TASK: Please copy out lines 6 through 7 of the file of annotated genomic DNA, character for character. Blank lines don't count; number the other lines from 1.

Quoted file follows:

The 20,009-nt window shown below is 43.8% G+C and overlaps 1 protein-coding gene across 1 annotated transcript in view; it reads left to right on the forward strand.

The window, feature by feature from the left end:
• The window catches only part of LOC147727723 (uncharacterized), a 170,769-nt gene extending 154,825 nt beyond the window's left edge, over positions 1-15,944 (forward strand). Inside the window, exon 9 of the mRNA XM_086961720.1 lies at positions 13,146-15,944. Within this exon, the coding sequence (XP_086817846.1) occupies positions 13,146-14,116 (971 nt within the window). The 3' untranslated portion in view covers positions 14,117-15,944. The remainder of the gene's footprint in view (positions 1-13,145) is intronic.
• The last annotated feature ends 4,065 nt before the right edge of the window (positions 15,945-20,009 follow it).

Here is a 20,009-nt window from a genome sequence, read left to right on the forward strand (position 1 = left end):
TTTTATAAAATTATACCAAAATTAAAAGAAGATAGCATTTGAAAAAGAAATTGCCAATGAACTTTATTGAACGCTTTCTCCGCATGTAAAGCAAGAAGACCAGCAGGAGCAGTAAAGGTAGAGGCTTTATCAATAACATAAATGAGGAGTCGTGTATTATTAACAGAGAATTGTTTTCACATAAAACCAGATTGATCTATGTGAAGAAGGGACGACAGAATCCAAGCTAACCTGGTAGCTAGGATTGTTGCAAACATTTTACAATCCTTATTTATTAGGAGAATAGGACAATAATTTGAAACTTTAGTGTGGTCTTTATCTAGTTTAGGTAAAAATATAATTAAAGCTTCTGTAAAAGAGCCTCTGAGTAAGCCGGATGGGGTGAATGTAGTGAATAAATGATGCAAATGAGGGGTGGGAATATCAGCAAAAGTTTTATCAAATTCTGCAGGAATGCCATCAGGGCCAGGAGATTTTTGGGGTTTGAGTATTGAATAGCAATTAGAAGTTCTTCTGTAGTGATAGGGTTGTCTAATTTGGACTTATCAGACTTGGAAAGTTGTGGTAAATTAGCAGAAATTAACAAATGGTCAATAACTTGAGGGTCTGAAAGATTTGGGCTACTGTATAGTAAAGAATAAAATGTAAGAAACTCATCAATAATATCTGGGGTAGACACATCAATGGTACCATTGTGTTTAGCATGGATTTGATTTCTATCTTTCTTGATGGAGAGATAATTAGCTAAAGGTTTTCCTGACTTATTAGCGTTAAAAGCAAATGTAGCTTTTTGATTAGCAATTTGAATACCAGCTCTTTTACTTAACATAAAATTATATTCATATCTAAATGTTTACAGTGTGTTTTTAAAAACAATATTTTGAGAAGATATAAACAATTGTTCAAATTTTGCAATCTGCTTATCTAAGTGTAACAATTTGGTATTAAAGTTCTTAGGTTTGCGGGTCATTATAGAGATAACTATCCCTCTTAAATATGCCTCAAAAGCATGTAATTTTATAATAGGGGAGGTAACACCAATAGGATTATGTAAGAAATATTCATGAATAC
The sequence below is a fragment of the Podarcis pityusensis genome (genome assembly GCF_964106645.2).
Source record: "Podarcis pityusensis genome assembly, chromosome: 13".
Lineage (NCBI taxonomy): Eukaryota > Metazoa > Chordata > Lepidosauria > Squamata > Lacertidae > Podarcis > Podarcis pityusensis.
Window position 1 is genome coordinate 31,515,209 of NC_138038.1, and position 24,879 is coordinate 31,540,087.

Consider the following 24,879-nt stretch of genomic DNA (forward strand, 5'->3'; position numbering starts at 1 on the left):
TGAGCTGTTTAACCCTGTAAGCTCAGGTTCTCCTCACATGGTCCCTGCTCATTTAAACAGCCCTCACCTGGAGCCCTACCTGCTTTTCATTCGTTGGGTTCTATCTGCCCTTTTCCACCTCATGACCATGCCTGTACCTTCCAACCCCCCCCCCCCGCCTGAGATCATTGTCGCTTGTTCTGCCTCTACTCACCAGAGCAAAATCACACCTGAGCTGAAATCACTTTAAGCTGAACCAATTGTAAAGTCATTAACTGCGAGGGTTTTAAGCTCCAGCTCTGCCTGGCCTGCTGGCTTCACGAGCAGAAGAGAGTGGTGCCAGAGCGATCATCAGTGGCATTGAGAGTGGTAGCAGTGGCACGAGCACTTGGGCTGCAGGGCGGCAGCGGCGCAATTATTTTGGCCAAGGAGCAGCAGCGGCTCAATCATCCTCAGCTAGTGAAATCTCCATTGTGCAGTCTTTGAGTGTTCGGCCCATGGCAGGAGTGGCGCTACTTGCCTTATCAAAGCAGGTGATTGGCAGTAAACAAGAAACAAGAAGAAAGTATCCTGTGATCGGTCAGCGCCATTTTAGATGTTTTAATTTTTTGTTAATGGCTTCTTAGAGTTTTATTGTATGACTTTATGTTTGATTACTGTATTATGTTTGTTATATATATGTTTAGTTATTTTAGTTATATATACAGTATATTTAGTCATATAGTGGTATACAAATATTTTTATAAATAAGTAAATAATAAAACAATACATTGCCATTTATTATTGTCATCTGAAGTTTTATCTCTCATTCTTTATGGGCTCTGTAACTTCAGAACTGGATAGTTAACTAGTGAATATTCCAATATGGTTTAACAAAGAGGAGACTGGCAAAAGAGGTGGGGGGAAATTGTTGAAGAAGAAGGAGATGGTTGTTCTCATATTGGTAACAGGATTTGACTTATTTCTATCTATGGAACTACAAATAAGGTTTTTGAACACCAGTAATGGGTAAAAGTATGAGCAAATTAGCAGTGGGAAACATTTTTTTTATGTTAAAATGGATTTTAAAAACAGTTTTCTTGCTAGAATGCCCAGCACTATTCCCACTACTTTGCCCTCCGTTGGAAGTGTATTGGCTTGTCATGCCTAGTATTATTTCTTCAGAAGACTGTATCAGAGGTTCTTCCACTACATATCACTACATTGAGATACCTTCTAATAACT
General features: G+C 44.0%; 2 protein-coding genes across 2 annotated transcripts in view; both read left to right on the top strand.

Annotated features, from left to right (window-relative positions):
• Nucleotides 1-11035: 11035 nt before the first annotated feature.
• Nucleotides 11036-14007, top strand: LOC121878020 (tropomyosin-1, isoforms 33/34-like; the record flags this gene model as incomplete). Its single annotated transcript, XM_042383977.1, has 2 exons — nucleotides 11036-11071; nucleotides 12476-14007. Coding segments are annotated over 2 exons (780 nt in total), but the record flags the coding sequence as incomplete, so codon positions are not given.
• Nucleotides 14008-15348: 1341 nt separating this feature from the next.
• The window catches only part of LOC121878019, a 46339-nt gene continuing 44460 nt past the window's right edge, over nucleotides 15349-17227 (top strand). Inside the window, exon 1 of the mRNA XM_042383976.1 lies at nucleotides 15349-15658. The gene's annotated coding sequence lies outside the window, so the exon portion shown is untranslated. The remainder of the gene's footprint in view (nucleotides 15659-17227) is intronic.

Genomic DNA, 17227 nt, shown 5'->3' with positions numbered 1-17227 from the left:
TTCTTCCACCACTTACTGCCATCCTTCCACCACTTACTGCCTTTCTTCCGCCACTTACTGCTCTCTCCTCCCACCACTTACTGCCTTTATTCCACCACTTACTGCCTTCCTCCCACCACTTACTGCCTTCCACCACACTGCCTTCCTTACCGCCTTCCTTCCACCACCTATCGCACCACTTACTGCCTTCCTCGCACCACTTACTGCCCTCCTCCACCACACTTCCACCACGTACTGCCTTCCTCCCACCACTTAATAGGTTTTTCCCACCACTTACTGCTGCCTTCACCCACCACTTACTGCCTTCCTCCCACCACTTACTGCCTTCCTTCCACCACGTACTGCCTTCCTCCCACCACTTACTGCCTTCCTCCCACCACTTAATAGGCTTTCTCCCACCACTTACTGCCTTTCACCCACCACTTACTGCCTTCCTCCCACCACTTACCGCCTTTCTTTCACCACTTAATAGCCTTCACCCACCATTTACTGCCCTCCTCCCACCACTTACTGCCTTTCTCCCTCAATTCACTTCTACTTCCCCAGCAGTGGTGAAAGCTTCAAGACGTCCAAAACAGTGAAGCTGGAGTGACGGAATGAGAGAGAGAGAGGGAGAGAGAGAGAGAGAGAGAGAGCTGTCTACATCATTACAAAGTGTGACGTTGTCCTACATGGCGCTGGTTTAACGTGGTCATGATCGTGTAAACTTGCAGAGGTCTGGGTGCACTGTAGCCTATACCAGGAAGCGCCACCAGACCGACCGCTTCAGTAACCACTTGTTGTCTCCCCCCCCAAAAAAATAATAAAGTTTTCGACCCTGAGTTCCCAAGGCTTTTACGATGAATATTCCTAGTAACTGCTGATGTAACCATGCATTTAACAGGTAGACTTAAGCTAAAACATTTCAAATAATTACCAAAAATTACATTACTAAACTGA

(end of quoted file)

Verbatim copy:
TTTTATAAAATTATACCAAAATTAAAAGAAGATAGCATTTGAAAAAGAAATTGCCAATGAACTTTATTGAACGCTTTCTCCGCATGTAAAGCAAGAAGACCAGCAGGAGCAGTAAAGGTAGAGGCTTTATCAATAACATAAATGAGGAGTCGTGTATTATTAACAGAGAATTGTTTTCACATAAAACCAGATTGATCTATGTGAAGAAGGGACGACAGAATCCAAGCTAACCTGGTAGCTAGGATTGTTGCAAACATTTTACAATCCTTATTTATTAGGAGAATAGGACAATAATTTGAAACTTTAGTGTGGTCTTTATCTAGTTTAGGTAAAAATATAATTAAAGCTTCTGTAAAAGAGCCTCTGAGTAAGCCGGATGGGGTGAATGTAGTGAATAAATGATGCAAATGAGGGGTGGGAATATCAGCAAAAGTTTTATCAAATTCTGCAGGAATGCCATCAGGGCCAGGAGATTTTTGGGGTTTGAGTATTGAATAGCAATTAGAAGTTCTTCTGTAGTGATAGGGTTGTCTAATTTGGACTTATCAGACTTGGAAAGTTGTGGTAAATTAGCAGAAATTAACAAATGGTCAATAACTTGAGGGTCTGAAAGATTTGGGCTACTGTATAGTAAAGAATAAAATGTAAGAAACTCATCAATAATATCTGGGGTAGACACATCAATGGTACCATTGTGTTTAGCATGGATTTGATTTCTATCTTTCTTGATGGAGAGATAATTAGCTAAAGGTTTTCCTGACTTATTAGCGTTAAAAGCAAATGTAGCTTTTTGATTAGCAATTTGAATACCAGCTCTTTTACTTAACATAAAATTATATTCATATCTAAATGTTTACAGTGTGTTTTTAAAAACAATATTTTGAGAAGATATAAACAATTGTTCAAATTTTGCAATCTGCTTATCTAAGTGTAACAATTTGGTATTAAAGTTCTTAGGTTTGCGGGTCATTATAGAGATAACTATCCCTCTTAAATATGCCTCAAAAGCATGTAATTTTATAATAGGGGAGGTAACACCAATAGGATTATGTAAGAAATATTCATGAATAC
The sequence below is a fragment of the Podarcis pityusensis genome (genome assembly GCF_964106645.2).